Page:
Inflation surged to a dismal 9.1% in June, spiking to its highest level at least in forty-plus years. Americans face record gas prices, soaring rents, and abnormally high grocery bills.
THE BIDEN PRICE HIKE AND DEMOCRAT DEMOLITION OF THE ECONOMY
On a monthly basis, the Consumer Price Index, a closely watched inflation gauge that measures what consumers paid for goods and services, rose 1.3% from May to June.
The core CPI, or the price of goods excluding volatile food and energy costs, was 5.9% on an annualized basis.
So-called core prices, which exclude more volatile measurements of food and energy, climbed 5.9% from the previous year. Core prices also rose 0.7% on a monthly basis – higher than in April and May – suggesting that underlying inflationary pressures remain strong and widespread.
The biggest problem is the Core CPI barely dropped from 6.0% to 5.9%, showing this inflation is ENTRENCHED and not going away without a deep recession.
They have no solution except to raise interest rates, pushing us into recession.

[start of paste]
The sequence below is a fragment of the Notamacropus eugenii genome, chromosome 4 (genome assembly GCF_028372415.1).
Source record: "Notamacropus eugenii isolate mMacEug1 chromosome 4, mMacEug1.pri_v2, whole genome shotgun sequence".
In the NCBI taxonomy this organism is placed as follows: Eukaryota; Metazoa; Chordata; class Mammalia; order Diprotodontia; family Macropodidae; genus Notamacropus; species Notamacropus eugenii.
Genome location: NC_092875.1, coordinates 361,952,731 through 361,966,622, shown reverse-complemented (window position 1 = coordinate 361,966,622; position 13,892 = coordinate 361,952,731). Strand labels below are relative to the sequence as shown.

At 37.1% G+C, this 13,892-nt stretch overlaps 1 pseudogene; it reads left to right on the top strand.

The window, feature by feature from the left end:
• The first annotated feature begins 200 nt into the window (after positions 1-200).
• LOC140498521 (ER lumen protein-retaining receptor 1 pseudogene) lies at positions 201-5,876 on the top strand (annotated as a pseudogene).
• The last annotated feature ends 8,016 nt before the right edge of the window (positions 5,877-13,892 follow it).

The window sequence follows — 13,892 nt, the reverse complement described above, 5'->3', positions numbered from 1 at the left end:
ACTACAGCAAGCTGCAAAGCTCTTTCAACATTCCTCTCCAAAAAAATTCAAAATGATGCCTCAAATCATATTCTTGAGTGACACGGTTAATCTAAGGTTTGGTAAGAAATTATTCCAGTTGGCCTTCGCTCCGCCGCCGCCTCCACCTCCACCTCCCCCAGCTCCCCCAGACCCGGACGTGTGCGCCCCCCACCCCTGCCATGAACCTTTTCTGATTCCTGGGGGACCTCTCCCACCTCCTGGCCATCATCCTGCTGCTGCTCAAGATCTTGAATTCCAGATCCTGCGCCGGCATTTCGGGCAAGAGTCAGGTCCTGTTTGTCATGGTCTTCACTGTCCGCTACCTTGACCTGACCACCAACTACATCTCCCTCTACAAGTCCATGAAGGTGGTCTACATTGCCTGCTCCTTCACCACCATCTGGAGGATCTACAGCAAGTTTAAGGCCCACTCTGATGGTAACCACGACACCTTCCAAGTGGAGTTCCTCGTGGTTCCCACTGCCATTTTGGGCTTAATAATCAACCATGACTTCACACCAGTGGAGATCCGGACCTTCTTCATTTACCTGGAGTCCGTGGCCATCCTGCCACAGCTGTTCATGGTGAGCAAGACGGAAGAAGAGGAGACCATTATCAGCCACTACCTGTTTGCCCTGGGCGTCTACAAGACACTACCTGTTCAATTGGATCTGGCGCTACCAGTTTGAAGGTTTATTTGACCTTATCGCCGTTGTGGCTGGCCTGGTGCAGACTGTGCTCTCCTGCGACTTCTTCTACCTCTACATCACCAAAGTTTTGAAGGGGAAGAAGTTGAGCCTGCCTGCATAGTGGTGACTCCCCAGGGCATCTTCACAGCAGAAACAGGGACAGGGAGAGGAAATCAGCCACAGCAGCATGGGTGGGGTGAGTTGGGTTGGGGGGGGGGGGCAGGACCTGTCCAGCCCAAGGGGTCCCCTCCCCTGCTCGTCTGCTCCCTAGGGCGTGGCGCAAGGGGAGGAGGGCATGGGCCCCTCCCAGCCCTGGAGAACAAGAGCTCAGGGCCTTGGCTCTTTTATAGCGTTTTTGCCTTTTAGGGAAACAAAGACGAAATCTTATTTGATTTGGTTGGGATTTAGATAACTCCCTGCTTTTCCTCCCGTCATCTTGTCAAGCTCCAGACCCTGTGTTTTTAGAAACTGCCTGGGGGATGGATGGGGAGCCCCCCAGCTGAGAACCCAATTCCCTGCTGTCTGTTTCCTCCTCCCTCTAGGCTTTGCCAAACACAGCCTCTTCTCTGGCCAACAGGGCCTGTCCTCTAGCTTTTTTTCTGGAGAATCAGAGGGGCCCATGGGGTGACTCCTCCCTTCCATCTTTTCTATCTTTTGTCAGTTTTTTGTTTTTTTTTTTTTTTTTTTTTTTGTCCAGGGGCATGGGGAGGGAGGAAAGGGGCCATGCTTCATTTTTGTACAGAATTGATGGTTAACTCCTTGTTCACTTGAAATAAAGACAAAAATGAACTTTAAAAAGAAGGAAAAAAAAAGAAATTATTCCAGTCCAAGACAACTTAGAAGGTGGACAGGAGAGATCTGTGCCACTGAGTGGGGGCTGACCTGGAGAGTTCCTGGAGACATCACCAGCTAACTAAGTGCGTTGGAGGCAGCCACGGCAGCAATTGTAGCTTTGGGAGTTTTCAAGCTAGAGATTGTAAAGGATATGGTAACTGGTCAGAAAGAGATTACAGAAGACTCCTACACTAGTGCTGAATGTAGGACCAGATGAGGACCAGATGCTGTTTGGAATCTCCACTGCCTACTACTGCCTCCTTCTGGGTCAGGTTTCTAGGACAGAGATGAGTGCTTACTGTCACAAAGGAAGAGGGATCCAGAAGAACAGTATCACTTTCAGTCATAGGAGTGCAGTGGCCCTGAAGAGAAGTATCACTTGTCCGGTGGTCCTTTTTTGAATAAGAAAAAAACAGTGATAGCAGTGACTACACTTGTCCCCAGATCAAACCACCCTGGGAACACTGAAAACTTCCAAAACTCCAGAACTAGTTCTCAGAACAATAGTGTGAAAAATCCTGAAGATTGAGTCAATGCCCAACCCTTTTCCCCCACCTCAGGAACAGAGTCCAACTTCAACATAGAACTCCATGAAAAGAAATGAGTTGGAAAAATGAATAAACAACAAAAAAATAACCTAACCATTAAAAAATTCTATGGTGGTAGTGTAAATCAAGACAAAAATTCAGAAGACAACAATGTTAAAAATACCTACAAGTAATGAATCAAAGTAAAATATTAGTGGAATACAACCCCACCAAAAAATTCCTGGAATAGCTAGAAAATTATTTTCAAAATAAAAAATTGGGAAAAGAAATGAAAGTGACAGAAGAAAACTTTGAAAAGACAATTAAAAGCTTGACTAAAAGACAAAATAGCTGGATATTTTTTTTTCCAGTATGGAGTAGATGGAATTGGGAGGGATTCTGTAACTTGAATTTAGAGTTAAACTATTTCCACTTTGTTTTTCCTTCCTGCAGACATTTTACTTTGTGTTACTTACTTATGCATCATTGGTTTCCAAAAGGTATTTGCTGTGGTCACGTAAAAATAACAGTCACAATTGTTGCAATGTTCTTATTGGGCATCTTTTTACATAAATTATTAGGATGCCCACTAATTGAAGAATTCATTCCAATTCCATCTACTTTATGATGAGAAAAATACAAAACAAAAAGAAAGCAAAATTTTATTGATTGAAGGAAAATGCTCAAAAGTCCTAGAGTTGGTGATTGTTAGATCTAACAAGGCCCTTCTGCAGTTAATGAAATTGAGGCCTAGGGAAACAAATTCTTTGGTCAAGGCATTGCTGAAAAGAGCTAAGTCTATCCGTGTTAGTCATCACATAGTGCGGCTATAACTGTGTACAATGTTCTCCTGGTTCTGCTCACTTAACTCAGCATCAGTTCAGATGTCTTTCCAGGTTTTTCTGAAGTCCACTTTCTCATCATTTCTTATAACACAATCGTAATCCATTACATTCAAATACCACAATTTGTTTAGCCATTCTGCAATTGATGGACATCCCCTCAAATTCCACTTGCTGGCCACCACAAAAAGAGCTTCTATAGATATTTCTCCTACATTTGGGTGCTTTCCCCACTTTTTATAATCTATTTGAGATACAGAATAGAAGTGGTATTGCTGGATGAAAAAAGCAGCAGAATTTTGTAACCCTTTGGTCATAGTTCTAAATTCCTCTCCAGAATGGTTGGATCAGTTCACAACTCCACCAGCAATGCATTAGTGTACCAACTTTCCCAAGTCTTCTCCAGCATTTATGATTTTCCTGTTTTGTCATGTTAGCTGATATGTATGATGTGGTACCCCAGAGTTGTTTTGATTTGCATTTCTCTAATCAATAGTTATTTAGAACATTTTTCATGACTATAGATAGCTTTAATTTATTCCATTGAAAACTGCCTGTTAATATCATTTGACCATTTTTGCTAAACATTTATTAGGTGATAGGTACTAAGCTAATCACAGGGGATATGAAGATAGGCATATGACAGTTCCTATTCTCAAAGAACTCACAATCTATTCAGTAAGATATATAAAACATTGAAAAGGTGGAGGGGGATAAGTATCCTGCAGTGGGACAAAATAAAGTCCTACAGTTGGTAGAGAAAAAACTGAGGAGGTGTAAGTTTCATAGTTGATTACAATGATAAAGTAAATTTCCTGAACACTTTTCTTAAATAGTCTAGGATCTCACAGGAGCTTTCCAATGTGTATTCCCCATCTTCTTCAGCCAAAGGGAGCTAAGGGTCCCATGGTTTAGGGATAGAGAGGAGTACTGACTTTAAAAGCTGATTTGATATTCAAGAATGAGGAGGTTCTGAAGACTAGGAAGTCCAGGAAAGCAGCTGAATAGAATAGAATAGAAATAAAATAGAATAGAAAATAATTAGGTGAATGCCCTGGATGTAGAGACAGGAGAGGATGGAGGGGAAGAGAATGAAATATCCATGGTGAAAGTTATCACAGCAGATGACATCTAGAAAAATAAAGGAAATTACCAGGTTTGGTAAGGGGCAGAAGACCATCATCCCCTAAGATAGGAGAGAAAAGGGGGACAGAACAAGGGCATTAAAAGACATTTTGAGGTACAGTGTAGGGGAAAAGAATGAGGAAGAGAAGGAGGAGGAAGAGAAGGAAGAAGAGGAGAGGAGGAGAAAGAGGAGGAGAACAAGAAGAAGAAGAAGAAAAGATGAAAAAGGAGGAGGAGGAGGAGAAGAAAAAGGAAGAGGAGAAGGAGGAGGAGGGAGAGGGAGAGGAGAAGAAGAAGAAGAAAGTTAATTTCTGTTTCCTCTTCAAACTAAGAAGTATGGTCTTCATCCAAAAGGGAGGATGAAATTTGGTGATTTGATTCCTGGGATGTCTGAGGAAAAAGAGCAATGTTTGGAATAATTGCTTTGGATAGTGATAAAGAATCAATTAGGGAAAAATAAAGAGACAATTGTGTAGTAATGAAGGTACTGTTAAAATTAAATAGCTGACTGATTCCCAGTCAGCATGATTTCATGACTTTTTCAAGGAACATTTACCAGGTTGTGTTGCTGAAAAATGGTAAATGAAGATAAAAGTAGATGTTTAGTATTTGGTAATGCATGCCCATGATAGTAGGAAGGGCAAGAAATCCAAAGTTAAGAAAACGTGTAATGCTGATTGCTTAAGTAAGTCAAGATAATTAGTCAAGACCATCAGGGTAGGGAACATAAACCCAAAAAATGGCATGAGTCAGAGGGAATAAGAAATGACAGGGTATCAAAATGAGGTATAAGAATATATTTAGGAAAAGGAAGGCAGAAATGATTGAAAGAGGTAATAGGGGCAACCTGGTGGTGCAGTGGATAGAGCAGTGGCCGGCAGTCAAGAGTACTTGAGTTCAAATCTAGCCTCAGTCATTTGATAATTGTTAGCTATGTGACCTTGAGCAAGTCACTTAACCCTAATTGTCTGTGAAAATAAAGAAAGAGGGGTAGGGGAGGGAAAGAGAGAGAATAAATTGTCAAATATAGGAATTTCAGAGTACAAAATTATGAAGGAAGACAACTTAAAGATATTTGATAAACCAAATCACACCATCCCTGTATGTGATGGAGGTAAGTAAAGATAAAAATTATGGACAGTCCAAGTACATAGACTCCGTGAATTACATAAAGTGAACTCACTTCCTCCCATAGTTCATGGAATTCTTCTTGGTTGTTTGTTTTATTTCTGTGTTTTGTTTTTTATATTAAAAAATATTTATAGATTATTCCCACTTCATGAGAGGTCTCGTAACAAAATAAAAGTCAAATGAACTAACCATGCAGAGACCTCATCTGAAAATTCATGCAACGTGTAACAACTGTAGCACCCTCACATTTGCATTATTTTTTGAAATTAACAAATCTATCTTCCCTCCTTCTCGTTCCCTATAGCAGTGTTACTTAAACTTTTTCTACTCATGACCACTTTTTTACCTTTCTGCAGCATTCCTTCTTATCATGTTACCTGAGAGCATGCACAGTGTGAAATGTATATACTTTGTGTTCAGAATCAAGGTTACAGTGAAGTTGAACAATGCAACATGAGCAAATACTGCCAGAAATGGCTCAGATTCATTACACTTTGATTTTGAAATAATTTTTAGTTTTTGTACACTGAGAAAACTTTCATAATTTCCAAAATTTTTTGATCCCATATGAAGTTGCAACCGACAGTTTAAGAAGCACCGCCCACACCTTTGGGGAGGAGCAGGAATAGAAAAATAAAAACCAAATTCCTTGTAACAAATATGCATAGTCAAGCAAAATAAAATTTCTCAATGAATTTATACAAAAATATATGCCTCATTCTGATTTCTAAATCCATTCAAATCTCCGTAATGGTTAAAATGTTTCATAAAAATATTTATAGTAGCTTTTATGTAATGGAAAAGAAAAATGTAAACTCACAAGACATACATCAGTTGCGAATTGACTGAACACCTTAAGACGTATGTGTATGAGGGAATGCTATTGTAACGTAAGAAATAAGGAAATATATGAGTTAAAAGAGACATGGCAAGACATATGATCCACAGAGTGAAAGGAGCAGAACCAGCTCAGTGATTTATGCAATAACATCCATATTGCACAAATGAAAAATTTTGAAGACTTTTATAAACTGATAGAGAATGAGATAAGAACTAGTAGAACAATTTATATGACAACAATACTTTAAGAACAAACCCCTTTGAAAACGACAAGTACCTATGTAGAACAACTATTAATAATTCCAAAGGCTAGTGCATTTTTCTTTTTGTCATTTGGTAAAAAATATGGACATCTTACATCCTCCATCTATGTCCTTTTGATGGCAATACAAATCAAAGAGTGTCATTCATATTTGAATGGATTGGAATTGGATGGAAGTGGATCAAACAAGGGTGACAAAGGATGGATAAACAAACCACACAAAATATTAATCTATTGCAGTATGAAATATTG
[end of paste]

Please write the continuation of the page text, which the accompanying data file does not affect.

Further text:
The numbers also increase the likelihood that the Federal Reserve will move forward with another steep rate hike at its meeting later this month. The Fed hiked its benchmark interest rate by three-quarters of a percentage point for the first time since 1994 after higher-than-expected inflation reading in June.
DANGEROUS SIGNS IN THE PRICE HIKES
via Fox Business
Price increases were extensive, suggesting that inflation may not be near its peak.
Energy prices rose 7.5% in June from the previous month, and are up 41.6% from last year.
Gasoline, on average, costs 59.9% more than it did one year ago and 11.2% more than it did in May.
The food index climbed 1% in June.
Shelter costs – which account for roughly one-third of the CPI – sped up again in June, climbing 0.6%, matching an 18-year high set in May.
On an annual basis, shelter costs have climbed 5.6%, the fastest since February 1991.
Rent costs surged in June, jumping 0.8% over the month, the largest monthly increase since April 1986.
Another data point that measures how much homeowners would pay in equivalent rent if they hadn’t bought their home, also jumped 0.7% in June from the previous month.